regarding a topic or topics by e-mail or confer­
                                                            ence call.
                                                                         See Building a Strong Peer Network,page 8

                                                                                                                                             5
Program Start-Up Blueprint   By Cole McMahon,Director of Training and Technical Assistance, Maryland Governor’s Office on Se
ervice and Volunteerism,and the participants at the Atlantic Cluster New Program Directors’ Orientation,Linthicum,Maryland, September 2000
    Start-Up Challenge: Recruitment for the
    Young Fathers Project
    By Laine Renfro Sedillo,Executive Director, New Mexico Teen Pregnancy Coalition




         he New Mexico Young Fathers Project                   designed pre-service orientation that builds the
    T    began in 1999, with funding from the
    Office of Population Affairs and its collaborative
                                                               ethic of service, unifies the team, and gives them
                                                               the knowledge they need to begin service. Set­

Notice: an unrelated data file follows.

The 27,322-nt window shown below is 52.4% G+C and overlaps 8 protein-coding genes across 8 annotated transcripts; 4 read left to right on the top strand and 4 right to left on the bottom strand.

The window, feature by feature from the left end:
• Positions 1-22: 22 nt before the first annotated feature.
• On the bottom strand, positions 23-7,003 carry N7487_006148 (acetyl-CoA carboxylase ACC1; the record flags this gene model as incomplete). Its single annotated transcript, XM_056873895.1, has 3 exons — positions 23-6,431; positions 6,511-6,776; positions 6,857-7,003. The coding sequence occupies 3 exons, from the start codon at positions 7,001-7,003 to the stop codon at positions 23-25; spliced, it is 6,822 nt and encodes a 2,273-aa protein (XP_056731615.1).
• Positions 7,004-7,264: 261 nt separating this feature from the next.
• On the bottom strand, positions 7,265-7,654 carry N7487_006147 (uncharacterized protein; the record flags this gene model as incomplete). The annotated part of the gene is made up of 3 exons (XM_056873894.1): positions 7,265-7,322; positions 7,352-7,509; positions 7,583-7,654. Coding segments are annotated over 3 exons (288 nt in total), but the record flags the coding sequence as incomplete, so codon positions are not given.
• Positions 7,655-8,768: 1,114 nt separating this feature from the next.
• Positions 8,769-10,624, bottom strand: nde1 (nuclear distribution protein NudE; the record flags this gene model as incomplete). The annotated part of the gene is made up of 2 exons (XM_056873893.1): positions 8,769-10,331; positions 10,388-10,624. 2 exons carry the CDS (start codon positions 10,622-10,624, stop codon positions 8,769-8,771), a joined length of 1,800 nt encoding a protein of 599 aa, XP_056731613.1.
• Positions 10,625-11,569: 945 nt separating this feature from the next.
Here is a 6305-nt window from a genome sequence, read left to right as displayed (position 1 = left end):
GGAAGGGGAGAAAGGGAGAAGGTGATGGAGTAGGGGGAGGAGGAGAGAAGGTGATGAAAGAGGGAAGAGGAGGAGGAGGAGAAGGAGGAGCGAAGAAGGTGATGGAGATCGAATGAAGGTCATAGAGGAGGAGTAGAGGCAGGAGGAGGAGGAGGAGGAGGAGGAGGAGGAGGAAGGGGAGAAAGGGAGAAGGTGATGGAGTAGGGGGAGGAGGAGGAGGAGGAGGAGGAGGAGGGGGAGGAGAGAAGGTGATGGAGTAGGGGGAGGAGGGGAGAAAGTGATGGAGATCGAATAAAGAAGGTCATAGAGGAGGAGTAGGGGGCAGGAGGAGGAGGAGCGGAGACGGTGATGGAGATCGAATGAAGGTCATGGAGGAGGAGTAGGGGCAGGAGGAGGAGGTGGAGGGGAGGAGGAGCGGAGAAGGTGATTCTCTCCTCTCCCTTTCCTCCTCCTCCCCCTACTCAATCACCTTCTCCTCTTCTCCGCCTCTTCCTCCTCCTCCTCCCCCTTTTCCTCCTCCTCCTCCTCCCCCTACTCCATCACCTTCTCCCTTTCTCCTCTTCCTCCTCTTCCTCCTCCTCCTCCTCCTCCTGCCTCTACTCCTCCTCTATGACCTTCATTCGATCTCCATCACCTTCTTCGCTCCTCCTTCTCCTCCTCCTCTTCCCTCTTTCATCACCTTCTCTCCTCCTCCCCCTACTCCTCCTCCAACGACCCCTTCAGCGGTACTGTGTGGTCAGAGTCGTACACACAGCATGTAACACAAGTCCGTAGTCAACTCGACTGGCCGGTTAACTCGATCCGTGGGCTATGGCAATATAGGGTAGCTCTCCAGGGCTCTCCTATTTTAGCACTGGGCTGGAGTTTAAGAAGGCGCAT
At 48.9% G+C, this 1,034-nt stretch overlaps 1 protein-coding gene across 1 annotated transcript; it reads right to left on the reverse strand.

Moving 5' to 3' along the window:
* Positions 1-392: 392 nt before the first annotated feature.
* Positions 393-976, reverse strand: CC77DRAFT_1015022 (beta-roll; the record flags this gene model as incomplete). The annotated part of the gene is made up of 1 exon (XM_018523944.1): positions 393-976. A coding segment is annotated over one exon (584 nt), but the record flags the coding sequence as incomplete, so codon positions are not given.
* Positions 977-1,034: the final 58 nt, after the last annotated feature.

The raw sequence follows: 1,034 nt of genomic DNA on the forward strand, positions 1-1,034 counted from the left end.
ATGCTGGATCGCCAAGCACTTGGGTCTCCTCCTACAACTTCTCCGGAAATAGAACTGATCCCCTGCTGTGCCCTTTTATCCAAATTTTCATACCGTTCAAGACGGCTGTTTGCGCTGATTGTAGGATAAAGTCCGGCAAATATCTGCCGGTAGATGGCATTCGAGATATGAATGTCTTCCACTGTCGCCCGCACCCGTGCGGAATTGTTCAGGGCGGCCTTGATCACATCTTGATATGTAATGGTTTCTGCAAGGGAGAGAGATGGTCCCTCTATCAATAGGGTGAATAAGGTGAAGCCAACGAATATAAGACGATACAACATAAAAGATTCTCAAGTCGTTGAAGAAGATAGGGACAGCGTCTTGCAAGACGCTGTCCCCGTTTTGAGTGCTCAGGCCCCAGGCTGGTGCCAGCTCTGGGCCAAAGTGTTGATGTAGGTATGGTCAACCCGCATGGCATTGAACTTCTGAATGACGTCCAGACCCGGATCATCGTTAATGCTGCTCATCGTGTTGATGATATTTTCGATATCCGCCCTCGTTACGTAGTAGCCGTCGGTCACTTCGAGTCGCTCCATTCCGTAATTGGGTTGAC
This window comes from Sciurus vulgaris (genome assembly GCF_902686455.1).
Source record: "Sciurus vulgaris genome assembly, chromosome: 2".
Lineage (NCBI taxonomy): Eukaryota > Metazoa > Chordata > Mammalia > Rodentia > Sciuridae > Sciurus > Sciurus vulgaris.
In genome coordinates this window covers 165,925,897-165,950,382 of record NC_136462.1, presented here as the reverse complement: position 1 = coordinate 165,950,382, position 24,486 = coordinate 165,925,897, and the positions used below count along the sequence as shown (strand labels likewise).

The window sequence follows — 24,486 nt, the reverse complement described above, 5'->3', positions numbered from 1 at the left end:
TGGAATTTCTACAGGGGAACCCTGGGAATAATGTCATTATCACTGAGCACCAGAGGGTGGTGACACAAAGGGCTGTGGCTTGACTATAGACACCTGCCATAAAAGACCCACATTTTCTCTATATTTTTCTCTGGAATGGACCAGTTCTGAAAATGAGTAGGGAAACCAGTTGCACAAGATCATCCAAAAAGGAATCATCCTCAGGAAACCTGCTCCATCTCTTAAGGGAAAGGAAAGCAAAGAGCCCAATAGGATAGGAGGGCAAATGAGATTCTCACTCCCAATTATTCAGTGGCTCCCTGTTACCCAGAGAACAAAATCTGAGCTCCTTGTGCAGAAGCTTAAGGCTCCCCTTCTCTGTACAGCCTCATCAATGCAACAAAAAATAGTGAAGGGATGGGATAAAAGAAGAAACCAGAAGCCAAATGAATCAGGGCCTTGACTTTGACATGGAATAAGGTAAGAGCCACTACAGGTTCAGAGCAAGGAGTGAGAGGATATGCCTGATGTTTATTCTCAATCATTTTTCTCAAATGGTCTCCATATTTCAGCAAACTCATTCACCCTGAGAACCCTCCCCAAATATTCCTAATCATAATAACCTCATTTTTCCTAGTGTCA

partners: Planned Parenthood of New Mexico                 ting clear expectations in the beginning will
    and the Father & Family Center. The program                reduce confusion and misunderstandings later in
    received funding to develop and provide a multi­           the year. After pre-service orientation, train your
    faceted educational program to address the needs           members thoroughly and often,since they have a
    of young parenting males at 10 teen parent sites           lot of desire, but not as much technical expertise
    across the state.One of the biggest start-up chal­         as you might expect.
    lenges was recruitment of AmeriCorps mem­
    bers. Through the process of recruitment, pro­             � Seek to learn about the skills members